Meanwhile, the press and government of Israel do not share your supercilious attitude about the threat of sanctions. They are already convening meetings of the cabinet and security agencies behind closed doors to come up with a plan to deal with the fallout from grassroots BDS. Even they admit that is has cost them dearly in recent cases involving divestment from their major banks, partnerships with the national water carrier, withdrawal of bids on major rail and port projects, and agricultural exports from the occupied territories. They are also shreying about delegitimization, but they have no one to blame for that, other than themselves.

        Secretary of State Marshall and Under-Secretary Lovett told Moshe Shertok that “We shall not allow the Jews to conduct a war that we do not want with our dollars.” The US threatened to shutdown the United Jewish Appeal and publish the incriminating evidence the US government had obtained on the organization. Shertok acknowledged that they could back-up their threats. See Shertok’s remarks from the verbatim minutes of the People’s Council.

        The fact remains that major sectors of the Israeli economy rely on foreign investments, foreign markets, and subsidies from foreign charitable organizations. That definitely includes the settlement enterprise. Israel has been extremely worried by efforts, like the request from J-Street, to get the Justice Department and law enforcement agencies in other countries, to take action against organizations and businesses that either financially support or profit from the illegal settlements in Palestine. It was only after J-Street abandoned that effort and started acting like a mini-AIPAC, that the government of Israel stopped shunning it altogether.

      • seanmcbride
        April 10, 2014, 12:01 pm

        JeffB,

        If this were a normal situation Kerry wouldn’t care how Israel handles its indigenous population. Kerry wouldn’t know and wouldn’t care where Netanyahu’s government decides to build housing, roads, water …. for his population.

        Where are you coming from on Mideast and Israeli politics? Basic datapoints?

      • amigo
        April 10, 2014, 12:01 pm

        “The best course of action would be for the USA to give Israel 1 year to either officially annex whatever territories in the West Bank they are taking and everything else formally repudiate claim to, including bases.”jb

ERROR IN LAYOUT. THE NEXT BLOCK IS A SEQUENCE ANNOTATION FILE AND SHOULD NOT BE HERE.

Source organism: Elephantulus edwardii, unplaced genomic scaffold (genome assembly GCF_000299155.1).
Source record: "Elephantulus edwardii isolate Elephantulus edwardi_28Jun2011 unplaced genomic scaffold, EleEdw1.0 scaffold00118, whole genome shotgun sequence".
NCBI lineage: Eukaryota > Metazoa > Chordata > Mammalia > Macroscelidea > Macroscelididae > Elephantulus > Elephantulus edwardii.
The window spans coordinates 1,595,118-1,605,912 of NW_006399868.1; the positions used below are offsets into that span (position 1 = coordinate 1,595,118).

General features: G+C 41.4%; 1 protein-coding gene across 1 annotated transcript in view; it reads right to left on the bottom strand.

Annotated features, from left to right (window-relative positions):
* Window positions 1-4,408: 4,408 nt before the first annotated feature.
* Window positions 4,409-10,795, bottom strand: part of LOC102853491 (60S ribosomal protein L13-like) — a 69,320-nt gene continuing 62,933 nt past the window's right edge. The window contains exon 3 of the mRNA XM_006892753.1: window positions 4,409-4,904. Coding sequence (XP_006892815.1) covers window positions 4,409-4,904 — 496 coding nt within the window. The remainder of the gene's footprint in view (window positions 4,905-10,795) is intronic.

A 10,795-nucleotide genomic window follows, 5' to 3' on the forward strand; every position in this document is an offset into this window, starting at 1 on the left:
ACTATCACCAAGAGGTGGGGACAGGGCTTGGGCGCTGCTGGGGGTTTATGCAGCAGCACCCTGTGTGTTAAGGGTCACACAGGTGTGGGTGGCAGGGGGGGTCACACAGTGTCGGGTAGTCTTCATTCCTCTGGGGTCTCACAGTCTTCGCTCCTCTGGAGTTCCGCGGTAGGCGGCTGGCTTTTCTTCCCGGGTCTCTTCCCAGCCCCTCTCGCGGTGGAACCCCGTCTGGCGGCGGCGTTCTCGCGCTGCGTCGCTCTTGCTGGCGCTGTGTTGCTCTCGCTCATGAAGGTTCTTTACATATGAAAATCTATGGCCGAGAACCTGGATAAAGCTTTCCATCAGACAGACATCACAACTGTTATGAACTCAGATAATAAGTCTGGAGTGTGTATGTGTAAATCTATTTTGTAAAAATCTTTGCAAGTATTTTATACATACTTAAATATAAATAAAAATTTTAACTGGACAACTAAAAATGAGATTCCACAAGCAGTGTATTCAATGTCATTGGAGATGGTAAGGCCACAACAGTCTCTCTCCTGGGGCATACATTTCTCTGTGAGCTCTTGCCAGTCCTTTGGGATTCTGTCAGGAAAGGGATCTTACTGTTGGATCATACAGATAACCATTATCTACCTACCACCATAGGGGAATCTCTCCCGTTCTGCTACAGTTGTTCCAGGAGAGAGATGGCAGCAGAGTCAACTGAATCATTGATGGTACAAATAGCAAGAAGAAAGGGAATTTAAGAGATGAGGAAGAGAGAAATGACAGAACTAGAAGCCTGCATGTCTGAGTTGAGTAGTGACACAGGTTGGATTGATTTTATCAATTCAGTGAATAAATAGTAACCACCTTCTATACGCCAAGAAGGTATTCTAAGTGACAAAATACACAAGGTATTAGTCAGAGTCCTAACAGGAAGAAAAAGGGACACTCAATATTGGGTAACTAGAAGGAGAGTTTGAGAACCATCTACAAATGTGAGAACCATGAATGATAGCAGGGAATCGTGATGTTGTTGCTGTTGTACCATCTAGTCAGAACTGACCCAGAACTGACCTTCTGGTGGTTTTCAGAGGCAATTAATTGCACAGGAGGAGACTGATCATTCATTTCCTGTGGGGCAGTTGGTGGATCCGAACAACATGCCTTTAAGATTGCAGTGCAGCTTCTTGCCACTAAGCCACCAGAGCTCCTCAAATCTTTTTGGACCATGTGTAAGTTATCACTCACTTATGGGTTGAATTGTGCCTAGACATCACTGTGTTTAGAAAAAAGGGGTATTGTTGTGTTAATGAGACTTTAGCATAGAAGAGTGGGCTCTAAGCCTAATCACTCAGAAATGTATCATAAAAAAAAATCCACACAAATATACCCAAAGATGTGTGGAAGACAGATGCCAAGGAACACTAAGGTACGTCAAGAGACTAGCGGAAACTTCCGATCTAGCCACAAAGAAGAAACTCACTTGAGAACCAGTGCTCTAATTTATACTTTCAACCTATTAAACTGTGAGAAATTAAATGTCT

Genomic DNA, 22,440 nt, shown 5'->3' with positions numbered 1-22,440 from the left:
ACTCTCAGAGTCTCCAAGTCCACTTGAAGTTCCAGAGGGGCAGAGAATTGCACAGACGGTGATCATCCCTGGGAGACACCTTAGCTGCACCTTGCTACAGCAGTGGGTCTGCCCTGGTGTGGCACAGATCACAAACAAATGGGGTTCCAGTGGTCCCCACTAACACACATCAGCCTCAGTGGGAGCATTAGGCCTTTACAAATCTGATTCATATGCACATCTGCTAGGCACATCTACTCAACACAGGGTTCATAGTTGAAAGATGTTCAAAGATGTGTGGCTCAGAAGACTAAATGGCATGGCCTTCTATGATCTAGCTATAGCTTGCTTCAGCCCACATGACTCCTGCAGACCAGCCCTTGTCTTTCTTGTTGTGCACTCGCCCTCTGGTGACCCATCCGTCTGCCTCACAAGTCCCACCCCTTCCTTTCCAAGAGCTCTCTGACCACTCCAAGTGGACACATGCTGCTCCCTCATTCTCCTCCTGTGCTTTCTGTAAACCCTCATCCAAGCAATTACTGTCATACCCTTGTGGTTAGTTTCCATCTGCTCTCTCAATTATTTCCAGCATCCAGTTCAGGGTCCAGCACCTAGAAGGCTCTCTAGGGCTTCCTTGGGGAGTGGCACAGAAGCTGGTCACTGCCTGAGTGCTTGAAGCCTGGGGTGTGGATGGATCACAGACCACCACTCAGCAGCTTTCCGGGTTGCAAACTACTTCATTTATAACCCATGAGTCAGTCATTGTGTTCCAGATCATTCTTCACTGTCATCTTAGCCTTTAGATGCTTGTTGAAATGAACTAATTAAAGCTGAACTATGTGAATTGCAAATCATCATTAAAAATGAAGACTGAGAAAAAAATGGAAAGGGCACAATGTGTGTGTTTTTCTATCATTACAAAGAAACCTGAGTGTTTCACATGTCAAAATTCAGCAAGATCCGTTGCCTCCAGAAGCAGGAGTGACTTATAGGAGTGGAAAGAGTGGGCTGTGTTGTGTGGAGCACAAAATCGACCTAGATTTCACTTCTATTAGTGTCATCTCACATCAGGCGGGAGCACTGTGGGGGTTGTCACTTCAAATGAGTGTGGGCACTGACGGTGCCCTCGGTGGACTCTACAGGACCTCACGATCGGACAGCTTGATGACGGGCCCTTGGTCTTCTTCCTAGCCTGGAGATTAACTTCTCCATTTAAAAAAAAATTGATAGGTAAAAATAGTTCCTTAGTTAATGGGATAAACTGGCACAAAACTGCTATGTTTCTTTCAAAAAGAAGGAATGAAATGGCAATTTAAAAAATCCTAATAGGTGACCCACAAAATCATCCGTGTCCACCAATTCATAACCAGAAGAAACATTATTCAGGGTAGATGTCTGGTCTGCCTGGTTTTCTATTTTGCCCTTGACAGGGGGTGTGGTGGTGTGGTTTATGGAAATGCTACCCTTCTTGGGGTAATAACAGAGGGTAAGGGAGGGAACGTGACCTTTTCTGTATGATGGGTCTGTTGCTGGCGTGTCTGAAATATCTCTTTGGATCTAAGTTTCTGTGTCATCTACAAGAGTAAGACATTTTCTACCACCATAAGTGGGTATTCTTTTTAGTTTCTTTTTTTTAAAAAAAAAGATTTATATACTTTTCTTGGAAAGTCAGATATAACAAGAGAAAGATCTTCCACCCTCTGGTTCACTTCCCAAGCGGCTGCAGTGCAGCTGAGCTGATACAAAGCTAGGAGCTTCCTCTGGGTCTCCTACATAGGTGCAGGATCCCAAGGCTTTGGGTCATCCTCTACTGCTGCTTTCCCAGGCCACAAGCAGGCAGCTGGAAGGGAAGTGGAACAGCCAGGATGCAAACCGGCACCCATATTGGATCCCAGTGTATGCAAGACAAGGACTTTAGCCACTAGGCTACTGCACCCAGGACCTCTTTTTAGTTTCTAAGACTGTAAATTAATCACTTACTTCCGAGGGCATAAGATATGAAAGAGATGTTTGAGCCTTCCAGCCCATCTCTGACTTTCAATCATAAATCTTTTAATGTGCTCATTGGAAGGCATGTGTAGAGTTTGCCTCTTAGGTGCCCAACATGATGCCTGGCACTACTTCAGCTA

don,t want much of a freehand –do ya jeff.

        I got news for you.You forgot sanctions or are you asking the US to demand that no other nations carry out sanctions against Israel.Of course you won,t mind that kind of interference from Uncle Sam , will ya ,hypocrite.

        Have you read Hostages post below .The one about the UN giving approval to Palestine,s request for membership of 15 UN agencies.

        That same Palestine you claim is not a State.

        Who is your supplier.

      • Bumblebye
        April 10, 2014, 12:45 pm

        @JeffB
        “My township just finished a 15 year project…”
        Was this project across the border in Mexico (or Canada)?
        Is it for Whites, or Christians, or Jews only?
        Has your township actively dispossessed owners of their land, their livelihoods, even their lives with zero compensation?
        Did you have government assistance in order to deprive these dispossessed people of representation and rights before the law?
        Where do you get off, making such a stupid comparison?!!

      • Donald
        April 10, 2014, 1:06 pm

        This almost has to be trolling–alternatively, JeffB is buried so deep in hasbara he doesn’t even realize there’s such a thing as an Israeli occupation and has no notion that Palestinians have any claims to any land that Israelis might want.

      • talknic
        April 10, 2014, 1:10 pm

        JeffB “In a normal situation, Kerry would see Israel’s construction projects as a purely internal matter”

        Construction projects outside of Israel is not internal.

        “The USA shouldn’t be involved.”

        The USA is a major power in the UNSC. It is A) obliged as a UNSC Member to be involved and B) as the only vetoing country on resolutions against Israel, it is a must have for Israel to continue its illegal activities.

  3. amigo
    April 10, 2014, 10:12 am

    Mark Weiss is reporting this story in the Irish Times. Amazingly , there is no attempt to spin it.

    “Israeli prime minister Binyamin Netanyahu has ordered government ministries to cut off high-level contacts with the Palestinians on non-security related issues, as the crisis in Middle East peace talks worsens.

    Israel’s move was a response to the recent Palestinian decision to submit applications to join 15 international organisations and conventions, which itself came after Israel failed to carry out the fourth and final release of Palestinian prisoners agreed to when peace talks resumed last July, under American auspices.” Mark Weiss

    We will wait to see if there will be an attempt to “Un-Poof ” it.

    http://www.irishtimes.com/news/world/middle-east/kerry-says-israel-to-blame-for-talks-crisis-1.1756201

  4. amigo
    April 10, 2014, 10:22 am

    More US secrets out in the open.

    Christies Geographical error makes it ti the Irish Times.Check the comments.